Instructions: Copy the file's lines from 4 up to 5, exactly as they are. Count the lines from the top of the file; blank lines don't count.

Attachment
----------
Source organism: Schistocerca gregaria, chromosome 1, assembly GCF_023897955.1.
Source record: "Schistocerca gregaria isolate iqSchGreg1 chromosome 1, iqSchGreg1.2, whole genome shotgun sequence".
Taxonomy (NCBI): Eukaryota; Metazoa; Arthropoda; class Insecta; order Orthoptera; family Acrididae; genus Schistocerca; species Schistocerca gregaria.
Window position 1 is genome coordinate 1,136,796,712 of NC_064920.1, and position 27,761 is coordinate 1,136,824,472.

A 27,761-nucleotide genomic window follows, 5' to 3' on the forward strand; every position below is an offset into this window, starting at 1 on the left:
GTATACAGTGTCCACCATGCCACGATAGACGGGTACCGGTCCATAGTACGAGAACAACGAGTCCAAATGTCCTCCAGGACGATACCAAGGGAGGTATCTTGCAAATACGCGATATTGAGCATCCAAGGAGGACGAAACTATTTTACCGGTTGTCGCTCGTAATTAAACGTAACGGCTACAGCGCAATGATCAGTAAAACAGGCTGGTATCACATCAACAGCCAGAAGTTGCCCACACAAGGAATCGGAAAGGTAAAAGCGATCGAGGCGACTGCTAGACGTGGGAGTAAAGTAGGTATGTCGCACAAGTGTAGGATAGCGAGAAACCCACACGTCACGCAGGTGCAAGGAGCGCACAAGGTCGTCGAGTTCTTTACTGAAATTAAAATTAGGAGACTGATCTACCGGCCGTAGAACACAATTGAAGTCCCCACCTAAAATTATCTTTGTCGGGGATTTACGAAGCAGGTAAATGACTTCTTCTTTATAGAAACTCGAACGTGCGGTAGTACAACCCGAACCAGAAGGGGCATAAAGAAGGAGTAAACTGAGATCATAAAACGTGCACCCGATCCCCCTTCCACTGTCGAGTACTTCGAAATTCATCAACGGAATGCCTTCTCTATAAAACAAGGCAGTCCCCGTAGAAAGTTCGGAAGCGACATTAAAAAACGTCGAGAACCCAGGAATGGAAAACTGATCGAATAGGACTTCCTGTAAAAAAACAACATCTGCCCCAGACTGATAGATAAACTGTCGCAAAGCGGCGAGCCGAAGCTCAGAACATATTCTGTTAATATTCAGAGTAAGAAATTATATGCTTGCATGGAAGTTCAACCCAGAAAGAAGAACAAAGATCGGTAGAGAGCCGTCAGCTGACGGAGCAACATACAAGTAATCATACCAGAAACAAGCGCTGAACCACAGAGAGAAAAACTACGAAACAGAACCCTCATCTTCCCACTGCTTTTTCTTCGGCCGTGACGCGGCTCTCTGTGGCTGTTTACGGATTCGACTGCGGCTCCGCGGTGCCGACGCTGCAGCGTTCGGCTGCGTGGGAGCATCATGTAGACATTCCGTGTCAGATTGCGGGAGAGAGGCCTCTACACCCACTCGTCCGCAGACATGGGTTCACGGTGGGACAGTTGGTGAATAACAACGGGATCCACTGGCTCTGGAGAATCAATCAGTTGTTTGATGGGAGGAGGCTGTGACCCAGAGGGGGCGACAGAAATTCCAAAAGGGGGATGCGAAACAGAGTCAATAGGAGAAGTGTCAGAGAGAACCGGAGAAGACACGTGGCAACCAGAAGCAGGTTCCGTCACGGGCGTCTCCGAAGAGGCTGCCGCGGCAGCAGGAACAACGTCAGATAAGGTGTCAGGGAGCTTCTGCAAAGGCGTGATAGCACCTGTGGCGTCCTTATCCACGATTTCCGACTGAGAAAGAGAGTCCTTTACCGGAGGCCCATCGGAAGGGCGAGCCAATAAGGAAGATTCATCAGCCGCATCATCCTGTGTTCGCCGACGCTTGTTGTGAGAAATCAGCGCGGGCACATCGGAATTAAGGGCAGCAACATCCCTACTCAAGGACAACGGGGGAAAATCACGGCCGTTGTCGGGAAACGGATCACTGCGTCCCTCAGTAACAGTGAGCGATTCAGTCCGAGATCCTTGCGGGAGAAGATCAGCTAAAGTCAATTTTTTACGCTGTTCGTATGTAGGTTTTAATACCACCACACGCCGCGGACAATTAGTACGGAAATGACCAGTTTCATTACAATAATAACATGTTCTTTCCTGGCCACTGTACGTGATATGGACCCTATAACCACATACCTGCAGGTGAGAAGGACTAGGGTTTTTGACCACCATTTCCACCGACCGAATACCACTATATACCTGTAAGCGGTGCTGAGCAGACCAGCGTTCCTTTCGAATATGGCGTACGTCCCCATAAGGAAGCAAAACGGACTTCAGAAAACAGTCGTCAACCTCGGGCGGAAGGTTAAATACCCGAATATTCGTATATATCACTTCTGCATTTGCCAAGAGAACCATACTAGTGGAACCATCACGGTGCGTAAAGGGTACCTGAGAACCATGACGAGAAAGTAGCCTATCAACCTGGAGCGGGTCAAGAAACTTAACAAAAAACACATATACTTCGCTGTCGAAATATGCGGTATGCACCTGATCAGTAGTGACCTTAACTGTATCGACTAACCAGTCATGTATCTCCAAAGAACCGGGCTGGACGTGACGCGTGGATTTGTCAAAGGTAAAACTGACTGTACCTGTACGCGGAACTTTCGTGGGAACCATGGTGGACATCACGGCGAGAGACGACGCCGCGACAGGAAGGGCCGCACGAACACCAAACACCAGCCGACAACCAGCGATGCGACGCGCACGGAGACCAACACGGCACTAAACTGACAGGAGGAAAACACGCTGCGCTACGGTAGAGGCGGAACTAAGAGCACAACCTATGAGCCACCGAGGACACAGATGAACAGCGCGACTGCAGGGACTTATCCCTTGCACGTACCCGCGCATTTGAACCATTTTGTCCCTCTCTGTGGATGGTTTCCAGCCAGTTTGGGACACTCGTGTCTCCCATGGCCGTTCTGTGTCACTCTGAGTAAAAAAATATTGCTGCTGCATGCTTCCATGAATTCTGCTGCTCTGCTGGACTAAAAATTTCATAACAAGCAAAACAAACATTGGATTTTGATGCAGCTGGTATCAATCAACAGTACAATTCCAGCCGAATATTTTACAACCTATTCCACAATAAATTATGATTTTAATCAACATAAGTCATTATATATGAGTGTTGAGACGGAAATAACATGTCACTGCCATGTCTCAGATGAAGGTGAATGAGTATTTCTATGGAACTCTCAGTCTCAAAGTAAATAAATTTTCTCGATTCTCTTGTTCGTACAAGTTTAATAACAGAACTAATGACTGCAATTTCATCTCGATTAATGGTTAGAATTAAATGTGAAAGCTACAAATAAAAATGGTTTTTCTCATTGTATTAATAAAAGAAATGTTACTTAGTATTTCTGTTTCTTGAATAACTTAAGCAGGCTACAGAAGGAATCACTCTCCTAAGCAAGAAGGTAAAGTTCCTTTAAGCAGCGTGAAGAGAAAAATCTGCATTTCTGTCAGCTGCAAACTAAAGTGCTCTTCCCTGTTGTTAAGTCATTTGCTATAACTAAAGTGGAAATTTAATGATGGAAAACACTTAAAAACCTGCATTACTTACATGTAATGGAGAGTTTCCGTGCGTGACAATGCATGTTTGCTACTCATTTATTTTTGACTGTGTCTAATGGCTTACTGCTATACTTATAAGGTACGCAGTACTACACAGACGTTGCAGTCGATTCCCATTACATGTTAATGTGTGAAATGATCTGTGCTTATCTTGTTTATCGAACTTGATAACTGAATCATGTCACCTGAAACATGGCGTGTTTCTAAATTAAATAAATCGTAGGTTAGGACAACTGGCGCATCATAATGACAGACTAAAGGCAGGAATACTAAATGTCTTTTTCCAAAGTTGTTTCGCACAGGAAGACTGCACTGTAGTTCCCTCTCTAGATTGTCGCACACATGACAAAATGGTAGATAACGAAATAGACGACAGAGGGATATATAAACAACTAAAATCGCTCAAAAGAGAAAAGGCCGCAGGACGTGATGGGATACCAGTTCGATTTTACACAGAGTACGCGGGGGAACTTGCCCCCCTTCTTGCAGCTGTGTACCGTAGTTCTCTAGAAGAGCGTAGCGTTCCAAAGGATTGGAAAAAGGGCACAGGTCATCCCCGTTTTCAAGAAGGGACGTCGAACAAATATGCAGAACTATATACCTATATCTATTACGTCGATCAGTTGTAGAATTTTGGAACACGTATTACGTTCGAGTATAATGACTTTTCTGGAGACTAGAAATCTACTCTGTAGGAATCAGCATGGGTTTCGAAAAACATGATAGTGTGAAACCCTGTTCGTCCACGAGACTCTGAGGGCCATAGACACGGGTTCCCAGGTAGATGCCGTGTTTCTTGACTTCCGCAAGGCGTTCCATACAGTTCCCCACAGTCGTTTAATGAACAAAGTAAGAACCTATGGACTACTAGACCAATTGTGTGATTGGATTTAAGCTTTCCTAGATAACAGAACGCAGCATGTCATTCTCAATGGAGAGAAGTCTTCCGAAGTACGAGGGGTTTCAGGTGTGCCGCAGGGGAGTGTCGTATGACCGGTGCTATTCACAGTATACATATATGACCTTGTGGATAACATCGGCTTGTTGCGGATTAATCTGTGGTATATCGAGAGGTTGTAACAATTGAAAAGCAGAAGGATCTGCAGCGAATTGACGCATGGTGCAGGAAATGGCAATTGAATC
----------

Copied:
Window position 1 is genome coordinate 1,136,796,712 of NC_064920.1, and position 27,761 is coordinate 1,136,824,472.

A 27,761-nucleotide genomic window follows, 5' to 3' on the forward strand; every position below is an offset into this window, starting at 1 on the left: